As an entrepreneur or small business owner, the idea of stealing clients away from a big brand can seem like an impossible task. Often times, trying to compete on price is out of the question.
So can small business compete with the industry leaders and big brand names?
It’s not always easy. Small business owners can often feel bowled over by much larger companies, especially when it comes to competing for the market on a local level. How can a small local restaurant compete when a chain restaurant moves in across the street? How can a small boutique lure customers away from the convenience of purchasing an item online and having it delivered, sometimes only a day later?
But even in an age when convenience drives the consumer market, small businesses can take specific actions to win customers. In fact, the drive towards online shopping can work in a small business’s favor, especially if that business has a brick-and-mortar component. There are certain benefits to the in-person shopping experience that can be augmented by the use of technology but that online retailers can’t replicate. Here are some ways that small businesses can take advantage of brand diversification and win customers away from large multinational brands.
The first place to make your small business stand out is by highlighting the products you sell or the services you provide. If you’re a local business, carry items that your customers can’t easily access somewhere else. By working with local artisans and designers, a shop can demonstrate not only that it’s truly part of the community but that it’s sourcing products locally. This not only offers consumers a product they can’t get elsewhere but also supports locals ranging from artists to bankers, pumping money back into the local economy.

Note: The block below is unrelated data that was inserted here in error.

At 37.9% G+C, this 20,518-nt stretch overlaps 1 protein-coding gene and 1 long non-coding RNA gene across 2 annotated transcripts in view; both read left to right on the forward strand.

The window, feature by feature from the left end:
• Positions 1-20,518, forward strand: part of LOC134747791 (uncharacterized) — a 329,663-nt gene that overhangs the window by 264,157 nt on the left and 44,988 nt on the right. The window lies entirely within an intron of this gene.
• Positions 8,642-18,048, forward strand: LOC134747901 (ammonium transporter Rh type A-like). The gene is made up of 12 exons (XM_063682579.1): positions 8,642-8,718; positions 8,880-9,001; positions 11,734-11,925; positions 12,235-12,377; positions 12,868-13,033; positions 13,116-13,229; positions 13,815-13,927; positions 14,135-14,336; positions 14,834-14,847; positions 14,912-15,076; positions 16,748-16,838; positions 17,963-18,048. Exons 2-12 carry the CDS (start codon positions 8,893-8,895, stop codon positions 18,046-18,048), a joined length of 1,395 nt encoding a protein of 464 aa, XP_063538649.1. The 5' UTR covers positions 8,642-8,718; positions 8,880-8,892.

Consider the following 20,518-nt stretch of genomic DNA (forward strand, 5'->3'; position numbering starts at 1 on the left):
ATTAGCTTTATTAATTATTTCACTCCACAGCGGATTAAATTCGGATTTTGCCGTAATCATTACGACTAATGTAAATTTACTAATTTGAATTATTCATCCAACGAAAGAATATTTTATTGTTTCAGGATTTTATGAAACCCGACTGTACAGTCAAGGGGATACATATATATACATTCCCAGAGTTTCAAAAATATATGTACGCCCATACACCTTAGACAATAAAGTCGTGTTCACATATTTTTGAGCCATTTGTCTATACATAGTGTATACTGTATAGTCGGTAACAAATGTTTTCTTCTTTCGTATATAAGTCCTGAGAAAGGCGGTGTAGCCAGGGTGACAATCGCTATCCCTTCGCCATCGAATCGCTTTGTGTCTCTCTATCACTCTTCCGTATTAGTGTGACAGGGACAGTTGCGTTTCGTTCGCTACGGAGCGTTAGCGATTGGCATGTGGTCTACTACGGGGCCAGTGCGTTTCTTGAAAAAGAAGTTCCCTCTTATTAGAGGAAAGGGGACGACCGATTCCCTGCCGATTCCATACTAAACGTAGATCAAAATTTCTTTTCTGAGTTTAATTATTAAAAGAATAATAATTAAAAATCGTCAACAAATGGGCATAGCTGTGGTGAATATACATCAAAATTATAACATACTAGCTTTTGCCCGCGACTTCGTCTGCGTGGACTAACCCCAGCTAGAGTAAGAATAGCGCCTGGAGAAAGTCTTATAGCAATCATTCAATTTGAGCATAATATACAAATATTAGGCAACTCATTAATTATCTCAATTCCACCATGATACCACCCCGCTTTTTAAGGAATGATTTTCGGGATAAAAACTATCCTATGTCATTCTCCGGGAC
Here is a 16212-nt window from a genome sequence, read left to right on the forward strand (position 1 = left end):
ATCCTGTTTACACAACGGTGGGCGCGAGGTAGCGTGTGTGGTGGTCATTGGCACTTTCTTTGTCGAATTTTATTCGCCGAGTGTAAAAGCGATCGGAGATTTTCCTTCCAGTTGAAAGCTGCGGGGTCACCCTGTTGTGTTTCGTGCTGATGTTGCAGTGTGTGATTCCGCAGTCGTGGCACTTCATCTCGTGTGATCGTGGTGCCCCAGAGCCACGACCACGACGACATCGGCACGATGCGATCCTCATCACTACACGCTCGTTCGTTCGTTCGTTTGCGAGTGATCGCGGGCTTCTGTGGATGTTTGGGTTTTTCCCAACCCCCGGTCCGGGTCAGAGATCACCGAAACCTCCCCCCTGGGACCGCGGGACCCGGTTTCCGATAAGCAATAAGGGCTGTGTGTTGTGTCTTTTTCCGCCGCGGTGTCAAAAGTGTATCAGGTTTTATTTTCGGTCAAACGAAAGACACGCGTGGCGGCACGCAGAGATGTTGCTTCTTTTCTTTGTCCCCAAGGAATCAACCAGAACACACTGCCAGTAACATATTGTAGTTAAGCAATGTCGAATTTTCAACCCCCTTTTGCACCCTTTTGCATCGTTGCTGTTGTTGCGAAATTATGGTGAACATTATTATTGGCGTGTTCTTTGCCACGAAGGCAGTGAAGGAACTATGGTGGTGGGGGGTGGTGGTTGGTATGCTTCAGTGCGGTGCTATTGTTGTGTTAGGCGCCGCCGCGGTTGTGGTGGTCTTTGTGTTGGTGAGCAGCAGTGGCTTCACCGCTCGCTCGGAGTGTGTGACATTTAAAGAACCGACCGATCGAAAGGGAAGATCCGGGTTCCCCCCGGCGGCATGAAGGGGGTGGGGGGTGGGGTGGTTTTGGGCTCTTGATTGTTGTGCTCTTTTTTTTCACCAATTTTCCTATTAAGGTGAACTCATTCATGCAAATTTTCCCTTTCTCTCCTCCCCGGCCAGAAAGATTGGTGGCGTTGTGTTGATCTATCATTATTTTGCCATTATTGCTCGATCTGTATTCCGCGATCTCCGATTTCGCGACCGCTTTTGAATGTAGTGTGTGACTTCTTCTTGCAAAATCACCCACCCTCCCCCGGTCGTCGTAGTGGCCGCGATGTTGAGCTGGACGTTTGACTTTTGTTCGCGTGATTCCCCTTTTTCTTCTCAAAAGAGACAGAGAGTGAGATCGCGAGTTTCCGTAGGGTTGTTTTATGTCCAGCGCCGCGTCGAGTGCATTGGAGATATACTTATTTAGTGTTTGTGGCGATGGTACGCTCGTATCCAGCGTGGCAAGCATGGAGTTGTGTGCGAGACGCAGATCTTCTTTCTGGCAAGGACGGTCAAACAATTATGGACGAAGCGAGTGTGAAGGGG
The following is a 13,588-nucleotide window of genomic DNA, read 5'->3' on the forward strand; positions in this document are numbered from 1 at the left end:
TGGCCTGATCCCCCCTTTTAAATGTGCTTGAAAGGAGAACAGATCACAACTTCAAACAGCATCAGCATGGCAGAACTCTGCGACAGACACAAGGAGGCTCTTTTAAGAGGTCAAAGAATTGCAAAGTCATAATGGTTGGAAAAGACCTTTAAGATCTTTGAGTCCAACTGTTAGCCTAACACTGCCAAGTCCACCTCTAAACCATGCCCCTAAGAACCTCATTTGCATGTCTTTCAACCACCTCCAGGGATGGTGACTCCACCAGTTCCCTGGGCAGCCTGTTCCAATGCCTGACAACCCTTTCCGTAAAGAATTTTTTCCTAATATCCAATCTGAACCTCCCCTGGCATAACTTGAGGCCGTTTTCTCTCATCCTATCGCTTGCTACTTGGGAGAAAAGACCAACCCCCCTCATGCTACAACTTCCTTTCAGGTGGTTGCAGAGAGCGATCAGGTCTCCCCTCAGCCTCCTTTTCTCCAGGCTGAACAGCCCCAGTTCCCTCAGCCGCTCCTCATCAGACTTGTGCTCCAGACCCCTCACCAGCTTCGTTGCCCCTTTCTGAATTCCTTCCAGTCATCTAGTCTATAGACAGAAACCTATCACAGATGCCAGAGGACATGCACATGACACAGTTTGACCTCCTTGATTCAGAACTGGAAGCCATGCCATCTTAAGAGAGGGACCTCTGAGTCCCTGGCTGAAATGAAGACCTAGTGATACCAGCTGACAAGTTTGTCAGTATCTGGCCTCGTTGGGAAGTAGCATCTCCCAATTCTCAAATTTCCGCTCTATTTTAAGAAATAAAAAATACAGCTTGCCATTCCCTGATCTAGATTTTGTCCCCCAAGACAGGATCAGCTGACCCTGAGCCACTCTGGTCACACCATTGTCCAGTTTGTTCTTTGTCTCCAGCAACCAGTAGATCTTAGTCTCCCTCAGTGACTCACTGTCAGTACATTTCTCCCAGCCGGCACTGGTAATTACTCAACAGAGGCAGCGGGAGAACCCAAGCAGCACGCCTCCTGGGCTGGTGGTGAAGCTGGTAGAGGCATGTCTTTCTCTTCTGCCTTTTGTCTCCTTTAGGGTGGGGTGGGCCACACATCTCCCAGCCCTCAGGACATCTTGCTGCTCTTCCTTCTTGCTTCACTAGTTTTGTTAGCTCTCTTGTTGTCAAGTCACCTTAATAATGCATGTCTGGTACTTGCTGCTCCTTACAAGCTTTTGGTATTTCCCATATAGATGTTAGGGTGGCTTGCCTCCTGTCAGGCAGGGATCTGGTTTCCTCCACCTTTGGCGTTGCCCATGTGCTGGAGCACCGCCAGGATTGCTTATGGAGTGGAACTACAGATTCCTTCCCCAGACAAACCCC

2. Know Your Customers Personally
One of the biggest frustrations consumers experience is when they need help, there are often significant barriers to actually accessing that help. To give yourself an advantage over big brand names, focus on personalizing the shopping experience for each of your customers. Learn names and shopping preferences and put that information to use. If you see a product you know one of your customers will like, stock it and make sure the customer knows that you’re looking out for them. These small extra efforts help create lasting brand loyalty for your small business.
3. Partner Up
One significant way for small businesses to compete is to join forces to combat the big brand names. Two businesses located close to each other could team up for a promotion that pulls customers into both places at once. A small boutique consignment shop in Boulder, Colorado sometimes runs sales when a nearby comic book store is having a big event. While their husbands are lined up for Free Comic Book Day, their spouses and partners are often next door at the boutique, so consumers are buying more products in both stores.
Small businesses are the heart of a local community. By creating a unique, personalized experience for your customers, you can successfully compete with big brand names by offering a shopping experience that a big brand name simply cannot provide. By coexisting with big businesses, small businesses can then realize that they fulfill a completely distinct need for their customers.